Intercessory Prayer in the Mennonite and Catholic Traditions
The Department of Catholic Studies, in cooperation with the Archdiocese of Newark's Commission on Christian Unity, proudly presents "Intercessory Prayer and the Communion of Saints: Mennonite and Catholic Perspectives," a lecture by Margaret R. Pfeil, Ph.D. The event will be held on Wednesday, October 19, from 5:00 – 6:30 p.m. in the Beck Room (Walsh Library) and virtually via Teams.
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About the Lecture:
This talk will explore theological understandings of intercessory prayer and the communion of saints through an ecumenical lens, holding the Mennonite and Catholic traditions in conversation. We will consider a particular narrative of intercessory prayer involving members of both faith communities and have the opportunity to discuss insights emerging from that story within the broader framework of Mennonite-Catholic ecumenical dialogue.
Pfeil co-edited the book Intercessory Prayers and the Communion of Saints: Mennonite and Catholic Perspectives, which tells an unusual story. The book has an authenticated miracle at the heart of it, describing events leading to the healing of Jun Yamada. A young Japanese Mennonite, Yamada was close to death in Japan in the late 1980s. While his doctor at one point said he was so ill as to have only one day to live, both Catholics and Mennonites there prayed for his recovery. Prayers included a Catholic novena in honor of Blessed Josef Freinadametz, 1852-1908, a Society of the Divine Word missionary to China, asking for his intercession on behalf of Jun Yamada. The unusual circumstances surrounding his healing set in motion a study process which led the Vatican to accept this healing as a genuine miracle, which in turn led Pope John Paul II to canonize St. Josef Freinadametz in 2003.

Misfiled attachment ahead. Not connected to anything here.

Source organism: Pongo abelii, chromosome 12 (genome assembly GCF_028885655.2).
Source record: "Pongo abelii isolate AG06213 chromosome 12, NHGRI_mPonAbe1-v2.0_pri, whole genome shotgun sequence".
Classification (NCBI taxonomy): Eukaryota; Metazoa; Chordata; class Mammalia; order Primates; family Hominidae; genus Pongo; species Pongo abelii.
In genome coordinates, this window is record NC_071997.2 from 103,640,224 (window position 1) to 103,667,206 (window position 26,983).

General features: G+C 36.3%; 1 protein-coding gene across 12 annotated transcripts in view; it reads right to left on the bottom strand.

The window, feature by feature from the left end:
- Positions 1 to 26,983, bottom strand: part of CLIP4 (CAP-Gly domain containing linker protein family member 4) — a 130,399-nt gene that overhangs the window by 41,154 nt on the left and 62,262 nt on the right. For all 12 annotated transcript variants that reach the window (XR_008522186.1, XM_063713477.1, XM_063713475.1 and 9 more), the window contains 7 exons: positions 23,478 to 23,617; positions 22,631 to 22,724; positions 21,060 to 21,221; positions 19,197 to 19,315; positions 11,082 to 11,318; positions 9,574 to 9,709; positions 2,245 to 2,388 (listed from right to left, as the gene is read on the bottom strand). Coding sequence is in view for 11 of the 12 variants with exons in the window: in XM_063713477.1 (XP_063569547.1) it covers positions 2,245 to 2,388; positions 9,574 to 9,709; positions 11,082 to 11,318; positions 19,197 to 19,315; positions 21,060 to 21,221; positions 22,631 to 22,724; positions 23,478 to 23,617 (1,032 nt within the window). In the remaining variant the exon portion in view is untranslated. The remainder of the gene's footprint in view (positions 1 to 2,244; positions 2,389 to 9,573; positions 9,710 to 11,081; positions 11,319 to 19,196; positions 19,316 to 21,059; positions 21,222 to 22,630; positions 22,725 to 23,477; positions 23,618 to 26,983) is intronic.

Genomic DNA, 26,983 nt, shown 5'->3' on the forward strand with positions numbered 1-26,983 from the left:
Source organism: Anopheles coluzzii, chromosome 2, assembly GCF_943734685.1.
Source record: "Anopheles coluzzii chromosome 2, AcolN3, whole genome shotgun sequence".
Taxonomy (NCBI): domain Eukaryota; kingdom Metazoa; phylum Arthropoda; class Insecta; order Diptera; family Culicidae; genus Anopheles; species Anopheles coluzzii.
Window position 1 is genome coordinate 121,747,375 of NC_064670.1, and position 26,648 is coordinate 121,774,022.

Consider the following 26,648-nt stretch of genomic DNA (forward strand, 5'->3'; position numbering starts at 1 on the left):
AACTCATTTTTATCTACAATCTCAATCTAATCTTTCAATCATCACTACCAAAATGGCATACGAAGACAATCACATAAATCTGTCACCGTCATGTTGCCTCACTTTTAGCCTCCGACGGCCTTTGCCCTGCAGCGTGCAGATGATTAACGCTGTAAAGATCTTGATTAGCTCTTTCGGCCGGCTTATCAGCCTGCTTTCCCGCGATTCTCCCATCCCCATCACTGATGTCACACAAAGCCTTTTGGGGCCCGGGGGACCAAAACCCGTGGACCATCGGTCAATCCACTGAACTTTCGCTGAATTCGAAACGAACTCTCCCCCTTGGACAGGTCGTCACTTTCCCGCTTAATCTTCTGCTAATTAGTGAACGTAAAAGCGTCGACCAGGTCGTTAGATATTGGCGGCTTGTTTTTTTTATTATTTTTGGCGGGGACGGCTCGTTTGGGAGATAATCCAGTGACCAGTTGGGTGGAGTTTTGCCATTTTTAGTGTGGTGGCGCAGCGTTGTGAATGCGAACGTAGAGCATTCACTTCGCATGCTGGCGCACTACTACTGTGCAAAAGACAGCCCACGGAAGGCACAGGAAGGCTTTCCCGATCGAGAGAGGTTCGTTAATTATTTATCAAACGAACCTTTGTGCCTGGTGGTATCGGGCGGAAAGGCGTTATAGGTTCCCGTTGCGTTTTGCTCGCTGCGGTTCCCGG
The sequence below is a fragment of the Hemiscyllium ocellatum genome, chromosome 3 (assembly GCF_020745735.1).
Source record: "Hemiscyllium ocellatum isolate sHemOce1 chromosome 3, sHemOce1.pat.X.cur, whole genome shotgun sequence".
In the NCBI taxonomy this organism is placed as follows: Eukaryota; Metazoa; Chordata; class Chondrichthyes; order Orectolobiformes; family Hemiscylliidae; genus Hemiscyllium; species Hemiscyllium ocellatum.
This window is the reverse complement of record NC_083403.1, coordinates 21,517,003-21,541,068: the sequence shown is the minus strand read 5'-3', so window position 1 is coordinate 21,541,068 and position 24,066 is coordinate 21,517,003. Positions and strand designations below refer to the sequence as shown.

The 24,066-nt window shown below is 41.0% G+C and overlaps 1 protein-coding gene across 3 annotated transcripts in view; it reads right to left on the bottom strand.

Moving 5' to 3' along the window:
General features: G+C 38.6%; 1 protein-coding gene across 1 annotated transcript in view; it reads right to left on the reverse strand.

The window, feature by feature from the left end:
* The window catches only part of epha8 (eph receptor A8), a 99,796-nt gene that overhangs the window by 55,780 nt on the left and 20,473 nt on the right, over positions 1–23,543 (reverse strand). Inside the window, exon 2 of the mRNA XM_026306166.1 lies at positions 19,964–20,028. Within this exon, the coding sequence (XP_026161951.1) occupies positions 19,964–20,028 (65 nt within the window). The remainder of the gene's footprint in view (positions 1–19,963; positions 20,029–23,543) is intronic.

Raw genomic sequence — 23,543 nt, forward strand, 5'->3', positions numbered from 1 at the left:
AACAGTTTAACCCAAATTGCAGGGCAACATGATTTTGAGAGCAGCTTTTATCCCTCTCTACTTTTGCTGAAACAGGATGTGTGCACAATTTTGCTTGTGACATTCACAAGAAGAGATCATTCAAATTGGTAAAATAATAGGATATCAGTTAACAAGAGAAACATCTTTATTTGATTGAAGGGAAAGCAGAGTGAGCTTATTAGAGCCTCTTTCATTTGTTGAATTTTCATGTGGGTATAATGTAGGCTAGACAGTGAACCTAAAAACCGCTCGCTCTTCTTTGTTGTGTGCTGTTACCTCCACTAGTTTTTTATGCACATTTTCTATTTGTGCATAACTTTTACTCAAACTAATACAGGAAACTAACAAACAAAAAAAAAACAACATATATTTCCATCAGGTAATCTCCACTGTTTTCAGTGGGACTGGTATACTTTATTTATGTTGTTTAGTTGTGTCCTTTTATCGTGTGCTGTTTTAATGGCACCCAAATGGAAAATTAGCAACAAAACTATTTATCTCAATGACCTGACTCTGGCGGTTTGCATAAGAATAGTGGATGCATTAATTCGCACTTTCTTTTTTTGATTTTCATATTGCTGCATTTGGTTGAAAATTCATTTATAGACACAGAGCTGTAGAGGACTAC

In this book Professor Pfeil and co-editor, Darrin Belousek, Ph.D., bring together the rich presentations of two conferences. In the first, many witnesses describe the story of Jun Yamada, and the circumstances surrounding the miracle of his healing. The second illustrates Mennonite and Catholic theological perspectives on the key theological themes which help to interpret what happened, namely intercessory prayer and the communion of saints.
About the Speaker:
Pfeil holds a joint appointment in the Theology Department and the Center for Social Concerns at the University of Notre Dame. Her primary fields of study are moral theology and Christian ethics. Research interests include Catholic social teaching, racial justice, non-violence, ecological ethics, and ecumenism. She has numerous publications in these areas. Professor Pfeil is also a Faculty Fellow of the Kroc Institute for International Peace Studies at the University of Notre Dame. She is a co-founder and member of the Saint Peter Claver Catholic Worker Community in South Bend, Indiana. For many years she has been a participant in the Mennonite-Catholic Bridgefolk movement.
About Catholic Studies:
Catholic Studies at Seton Hall University offers an innovative, interdisciplinary curriculum for students of any creed who are interested in deepening their knowledge of Catholicism's rich intellectual tradition and living heritage. Combining the study of history, philosophy, theology, literature, art, sociology, and other disciplines, Catholic Studies focuses on the Church's dialogue with culture and encounter with the world. Students interested in Catholic Studies have the option to pursue a major, minor, or certificate that complements and enhances the university's other degree programs and fields of study. Over 20 years the academic program and its variegated activities have stayed true to and fulfilled the Catholic mission and vision of the University. For more information, please contact Ines Murzaku, Ph.D., Director of the Catholic Studies at [email protected] or Gloria Aroneo at [email protected].
Categories: Faith and Service